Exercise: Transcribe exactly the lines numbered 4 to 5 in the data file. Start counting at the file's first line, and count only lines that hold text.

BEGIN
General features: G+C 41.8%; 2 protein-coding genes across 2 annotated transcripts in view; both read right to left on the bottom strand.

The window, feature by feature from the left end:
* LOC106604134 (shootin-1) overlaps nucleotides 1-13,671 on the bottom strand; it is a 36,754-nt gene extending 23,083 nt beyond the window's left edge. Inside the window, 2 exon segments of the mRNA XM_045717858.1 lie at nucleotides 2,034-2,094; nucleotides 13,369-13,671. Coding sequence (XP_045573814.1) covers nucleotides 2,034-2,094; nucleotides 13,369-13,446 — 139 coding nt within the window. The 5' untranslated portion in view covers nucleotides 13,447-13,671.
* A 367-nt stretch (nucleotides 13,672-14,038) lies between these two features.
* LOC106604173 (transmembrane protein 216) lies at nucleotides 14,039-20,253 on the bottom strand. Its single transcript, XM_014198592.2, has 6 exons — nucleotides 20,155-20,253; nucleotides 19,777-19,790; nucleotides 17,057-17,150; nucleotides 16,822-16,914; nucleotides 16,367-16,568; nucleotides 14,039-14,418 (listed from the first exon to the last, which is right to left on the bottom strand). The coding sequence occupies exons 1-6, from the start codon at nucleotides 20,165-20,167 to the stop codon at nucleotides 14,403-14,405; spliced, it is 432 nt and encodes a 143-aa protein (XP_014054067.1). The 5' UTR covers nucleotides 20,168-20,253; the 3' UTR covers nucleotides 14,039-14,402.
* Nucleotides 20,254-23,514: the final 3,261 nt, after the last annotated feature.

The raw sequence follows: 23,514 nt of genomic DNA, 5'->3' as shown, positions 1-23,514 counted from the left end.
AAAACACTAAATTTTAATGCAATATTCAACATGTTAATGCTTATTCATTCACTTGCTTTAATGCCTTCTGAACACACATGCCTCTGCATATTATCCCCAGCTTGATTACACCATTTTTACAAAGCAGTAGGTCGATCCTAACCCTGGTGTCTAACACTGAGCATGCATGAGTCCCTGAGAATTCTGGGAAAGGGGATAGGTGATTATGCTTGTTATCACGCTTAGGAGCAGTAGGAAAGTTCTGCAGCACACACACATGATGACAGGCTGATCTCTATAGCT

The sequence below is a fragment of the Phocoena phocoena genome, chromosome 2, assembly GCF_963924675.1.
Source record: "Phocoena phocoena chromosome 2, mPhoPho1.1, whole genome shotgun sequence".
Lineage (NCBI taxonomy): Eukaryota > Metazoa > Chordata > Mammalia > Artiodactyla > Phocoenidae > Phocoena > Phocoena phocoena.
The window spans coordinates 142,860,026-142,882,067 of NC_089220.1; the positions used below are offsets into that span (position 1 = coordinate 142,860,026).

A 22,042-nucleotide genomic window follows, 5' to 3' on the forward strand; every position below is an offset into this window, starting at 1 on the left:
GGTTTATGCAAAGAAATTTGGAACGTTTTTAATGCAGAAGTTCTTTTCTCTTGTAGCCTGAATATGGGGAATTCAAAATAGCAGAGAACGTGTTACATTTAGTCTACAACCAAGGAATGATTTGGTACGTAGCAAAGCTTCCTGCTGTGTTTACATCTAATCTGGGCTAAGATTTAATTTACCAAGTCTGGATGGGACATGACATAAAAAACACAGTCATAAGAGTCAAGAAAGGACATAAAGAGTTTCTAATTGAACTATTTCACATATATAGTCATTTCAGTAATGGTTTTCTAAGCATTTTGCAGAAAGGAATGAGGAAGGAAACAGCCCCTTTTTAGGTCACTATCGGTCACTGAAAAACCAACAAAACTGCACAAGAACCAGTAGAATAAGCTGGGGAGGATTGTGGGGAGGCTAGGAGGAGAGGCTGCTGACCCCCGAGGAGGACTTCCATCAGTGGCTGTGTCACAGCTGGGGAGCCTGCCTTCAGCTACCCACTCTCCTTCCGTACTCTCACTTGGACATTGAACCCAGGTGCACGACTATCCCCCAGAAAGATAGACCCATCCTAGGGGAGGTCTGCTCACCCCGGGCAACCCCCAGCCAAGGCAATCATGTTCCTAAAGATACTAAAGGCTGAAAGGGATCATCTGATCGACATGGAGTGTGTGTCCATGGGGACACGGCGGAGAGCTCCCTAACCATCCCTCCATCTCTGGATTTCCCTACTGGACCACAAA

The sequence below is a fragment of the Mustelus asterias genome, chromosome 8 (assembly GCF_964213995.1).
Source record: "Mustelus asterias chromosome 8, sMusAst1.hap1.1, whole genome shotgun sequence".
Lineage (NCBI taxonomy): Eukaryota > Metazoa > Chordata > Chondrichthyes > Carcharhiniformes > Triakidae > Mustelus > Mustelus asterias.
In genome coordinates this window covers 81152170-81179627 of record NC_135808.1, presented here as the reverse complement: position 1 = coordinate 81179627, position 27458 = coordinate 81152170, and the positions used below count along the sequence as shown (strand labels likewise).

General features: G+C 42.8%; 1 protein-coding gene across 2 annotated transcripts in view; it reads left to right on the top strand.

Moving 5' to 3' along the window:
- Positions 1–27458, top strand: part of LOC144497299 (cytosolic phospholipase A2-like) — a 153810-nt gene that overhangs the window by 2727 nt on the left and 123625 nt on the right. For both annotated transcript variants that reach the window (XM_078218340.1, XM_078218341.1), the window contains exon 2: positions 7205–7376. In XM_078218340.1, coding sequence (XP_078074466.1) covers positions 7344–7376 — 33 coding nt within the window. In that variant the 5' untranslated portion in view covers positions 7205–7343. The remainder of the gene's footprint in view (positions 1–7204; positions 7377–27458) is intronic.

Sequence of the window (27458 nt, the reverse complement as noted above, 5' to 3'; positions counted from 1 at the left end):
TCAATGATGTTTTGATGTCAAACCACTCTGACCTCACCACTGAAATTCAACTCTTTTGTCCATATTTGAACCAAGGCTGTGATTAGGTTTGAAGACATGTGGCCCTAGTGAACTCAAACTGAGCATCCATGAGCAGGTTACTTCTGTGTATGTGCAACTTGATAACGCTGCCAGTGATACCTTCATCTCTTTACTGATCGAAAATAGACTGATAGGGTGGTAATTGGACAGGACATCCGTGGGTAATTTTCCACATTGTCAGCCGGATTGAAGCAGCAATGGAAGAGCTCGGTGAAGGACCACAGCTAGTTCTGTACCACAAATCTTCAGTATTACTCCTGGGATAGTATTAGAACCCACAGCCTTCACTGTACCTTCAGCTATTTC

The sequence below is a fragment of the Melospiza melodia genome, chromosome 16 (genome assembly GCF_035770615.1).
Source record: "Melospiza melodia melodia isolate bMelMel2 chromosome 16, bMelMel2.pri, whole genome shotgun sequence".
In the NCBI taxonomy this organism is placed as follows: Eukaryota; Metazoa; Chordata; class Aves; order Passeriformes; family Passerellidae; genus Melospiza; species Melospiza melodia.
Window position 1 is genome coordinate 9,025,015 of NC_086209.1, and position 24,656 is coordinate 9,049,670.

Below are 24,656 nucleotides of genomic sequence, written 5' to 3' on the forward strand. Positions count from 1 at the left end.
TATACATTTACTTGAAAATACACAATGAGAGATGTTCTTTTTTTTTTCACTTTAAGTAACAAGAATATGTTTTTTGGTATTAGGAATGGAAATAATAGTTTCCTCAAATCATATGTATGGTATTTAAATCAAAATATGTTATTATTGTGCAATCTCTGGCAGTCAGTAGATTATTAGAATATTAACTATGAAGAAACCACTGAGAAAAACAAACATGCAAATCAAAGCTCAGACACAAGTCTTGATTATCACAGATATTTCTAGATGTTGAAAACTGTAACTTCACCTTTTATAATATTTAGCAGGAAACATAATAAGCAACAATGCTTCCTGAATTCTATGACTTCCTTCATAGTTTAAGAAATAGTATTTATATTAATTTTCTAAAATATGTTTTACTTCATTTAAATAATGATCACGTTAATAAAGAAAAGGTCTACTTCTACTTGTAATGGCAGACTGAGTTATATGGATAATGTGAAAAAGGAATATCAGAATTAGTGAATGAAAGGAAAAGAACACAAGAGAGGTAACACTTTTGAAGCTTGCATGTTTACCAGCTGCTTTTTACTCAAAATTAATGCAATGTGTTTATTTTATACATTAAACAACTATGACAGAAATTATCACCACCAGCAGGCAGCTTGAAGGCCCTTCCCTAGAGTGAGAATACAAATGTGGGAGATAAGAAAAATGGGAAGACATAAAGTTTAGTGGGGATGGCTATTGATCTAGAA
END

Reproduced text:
* A 367-nt stretch (nucleotides 13,672-14,038) lies between these two features.
* LOC106604173 (transmembrane protein 216) lies at nucleotides 14,039-20,253 on the bottom strand. Its single transcript, XM_014198592.2, has 6 exons — nucleotides 20,155-20,253; nucleotides 19,777-19,790; nucleotides 17,057-17,150; nucleotides 16,822-16,914; nucleotides 16,367-16,568; nucleotides 14,039-14,418 (listed from the first exon to the last, which is right to left on the bottom strand). The coding sequence occupies exons 1-6, from the start codon at nucleotides 20,165-20,167 to the stop codon at nucleotides 14,403-14,405; spliced, it is 432 nt and encodes a 143-aa protein (XP_014054067.1). The 5' UTR covers nucleotides 20,168-20,253; the 3' UTR covers nucleotides 14,039-14,402.